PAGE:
CWRU remembers graduate student, alumna Paige Myers

Her strength, spirit and determination left a lasting mark


Courtesy Myers family

Myers posed with the “Fearless Girl” statue in New York City this summer.

Alumna and graduate student Paige Myers was reserved, but a fighter dedicated to standing up for herself and others. She actively worked to spread awareness of the challenges those with disabilities face, and brought that passion with her to Case Western Reserve University.

Myers passed away on Sep. 3 in her apartment near CWRU from Friedreich’s ataxia, a degenerative neuromuscular disorder, which she was diagnosed with at an early age. Services for her were held at 1 p.m. on Saturday, Sep. 9 in Akron, Ohio. She is survived by her parents, Anne and Chris Myers, and her younger brother, Jared Myers, who is a third-year student at CWRU.

Paige was an active member of the CWRU community with a strong personality. As a child, she was “determined to stay on her feet as long as she could” after her diagnosis, using a walker until her junior year of high school. She was imaginative and always knew of her own intelligence, holding dreams of being the President of the United States alongside her childhood best friend. Shayla Birath, a childhood friend since kindergarten, recalled how she and Paige were always in the middle of an adventure.

“Her real dream was to … end up working in a nonprofit setting for disease or disability advocacy … using her smarts and her drive to really bring awareness and support for people who were suffering,” said Chris, her father. “It was something that really came together when she got to college.”

Her family requests that donations be made in her honor to help defeat Friedreich’s ataxia at

Paige graduated from CWRU this past May with a bachelor’s degree in Biology. Many students felt pride and happiness at commencement in May, when Myers received a standing ovation as she walked to accept her diploma.

“[CWRU] was really great at supporting her,” said her mother, Anne. “When she decided to [walk] for her graduation, everybody was so supportive of her doing that … she just loved it there, every summer she just couldn’t wait to get back”

She returned at the start of the semester to begin her graduate studies in public health. She wrote about her excitement about beginning the graduate program in the “best school in the whole world” on Facebook on Aug. 28, days before passing away.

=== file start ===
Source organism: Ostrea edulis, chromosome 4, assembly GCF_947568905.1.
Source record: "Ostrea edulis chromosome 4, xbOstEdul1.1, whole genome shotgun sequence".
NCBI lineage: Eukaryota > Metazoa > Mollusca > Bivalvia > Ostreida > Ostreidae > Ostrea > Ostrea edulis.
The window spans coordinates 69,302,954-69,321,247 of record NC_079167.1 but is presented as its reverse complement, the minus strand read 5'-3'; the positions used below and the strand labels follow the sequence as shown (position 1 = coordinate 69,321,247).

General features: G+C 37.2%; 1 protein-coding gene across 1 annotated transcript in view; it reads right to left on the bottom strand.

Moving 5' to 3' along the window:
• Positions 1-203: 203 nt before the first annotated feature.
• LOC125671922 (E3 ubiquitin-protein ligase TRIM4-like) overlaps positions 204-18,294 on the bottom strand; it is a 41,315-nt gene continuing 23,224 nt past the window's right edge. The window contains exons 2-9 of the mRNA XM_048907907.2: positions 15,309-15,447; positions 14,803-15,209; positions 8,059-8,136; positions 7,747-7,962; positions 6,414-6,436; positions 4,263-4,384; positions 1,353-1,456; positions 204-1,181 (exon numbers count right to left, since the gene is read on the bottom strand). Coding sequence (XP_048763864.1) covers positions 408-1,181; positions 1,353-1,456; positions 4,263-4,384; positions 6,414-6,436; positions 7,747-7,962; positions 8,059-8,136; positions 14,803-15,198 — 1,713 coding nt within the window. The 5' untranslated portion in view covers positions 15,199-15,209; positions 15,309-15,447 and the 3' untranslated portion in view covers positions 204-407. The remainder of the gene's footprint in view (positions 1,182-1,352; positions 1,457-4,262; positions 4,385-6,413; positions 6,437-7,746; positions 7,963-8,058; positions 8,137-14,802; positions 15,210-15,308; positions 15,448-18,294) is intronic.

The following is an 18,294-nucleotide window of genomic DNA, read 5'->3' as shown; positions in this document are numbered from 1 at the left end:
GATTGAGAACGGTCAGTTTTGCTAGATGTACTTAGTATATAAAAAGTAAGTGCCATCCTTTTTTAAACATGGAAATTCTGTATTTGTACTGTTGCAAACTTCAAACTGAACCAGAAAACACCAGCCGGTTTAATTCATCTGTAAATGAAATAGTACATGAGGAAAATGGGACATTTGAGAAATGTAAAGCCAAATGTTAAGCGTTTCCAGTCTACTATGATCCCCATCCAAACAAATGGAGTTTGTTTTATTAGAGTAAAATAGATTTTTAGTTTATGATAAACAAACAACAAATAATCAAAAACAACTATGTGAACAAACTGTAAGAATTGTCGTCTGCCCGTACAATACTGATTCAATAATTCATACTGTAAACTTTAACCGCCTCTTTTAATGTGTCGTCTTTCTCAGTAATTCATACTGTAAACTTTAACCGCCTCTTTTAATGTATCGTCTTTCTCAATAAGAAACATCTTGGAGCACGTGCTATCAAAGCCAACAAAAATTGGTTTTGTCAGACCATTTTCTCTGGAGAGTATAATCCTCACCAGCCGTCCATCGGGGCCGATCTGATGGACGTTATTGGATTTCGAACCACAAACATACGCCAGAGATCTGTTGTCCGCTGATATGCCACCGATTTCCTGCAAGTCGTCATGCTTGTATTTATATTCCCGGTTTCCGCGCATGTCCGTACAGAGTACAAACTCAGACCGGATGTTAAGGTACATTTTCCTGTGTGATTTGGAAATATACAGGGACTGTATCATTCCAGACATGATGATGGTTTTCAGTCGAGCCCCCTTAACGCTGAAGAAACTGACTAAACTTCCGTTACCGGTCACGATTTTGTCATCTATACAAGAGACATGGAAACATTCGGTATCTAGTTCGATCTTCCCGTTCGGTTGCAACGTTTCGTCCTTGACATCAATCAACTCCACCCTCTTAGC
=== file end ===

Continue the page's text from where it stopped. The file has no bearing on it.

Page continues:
Paige was an active member of the Women in Science and Engineering Roundtable (WISER), the Civic Engagement Scholars Program and a founder of AccessAbility, an organization that aims to help students with disabilities adjust to college life.

“The WISER team would like to offer heartfelt condolences to the family and friends of Paige Myers,” said Heather Clayton Terry,  Associate Director of Women in Science and Engineering and advisor for WISER. “[We] were very fortunate to have Paige as an active member. [She] was a dynamic young woman who exhibited confidence, resilience and tenacity at every turn. Paige never hesitated to attend a WISER event, work with her fellow members to advocate for women in pursuit of STEMM (Science, Technology, Engineering, Mathematics or Medicine) degrees or offer a heartfelt smile in passing.”

That same smile uplifted many of her fellow students. Maia Delegal, fellow alumna and graduate student, said “Paige was always warm, friendly, and welcoming—smiling at you every chance she got. She was always so helpful and wonderful.”

Delegal, among many others, is thankful for Myers’ work toward the acceptance of students with disabilities.

“She spoke … about how to be your own advocate—knowing the meaning of fighting for her rights since she was young. I’ve learned so much from her. I aspire to be like her. And when she rose up from her wheelchair and walked during graduation, I cried of happiness and pride,” Delegal said.

Her advocacy and involvement on campus earned her the Harriet Levion Pullman Award, given to second year students for outstanding leadership, scholarship and service, in April 2015.

“She was always very smart, very strong, very stubborn,” Anne said. “There were a lot of people who probably would not have fought as hard as she did to do the things that she wanted to do.”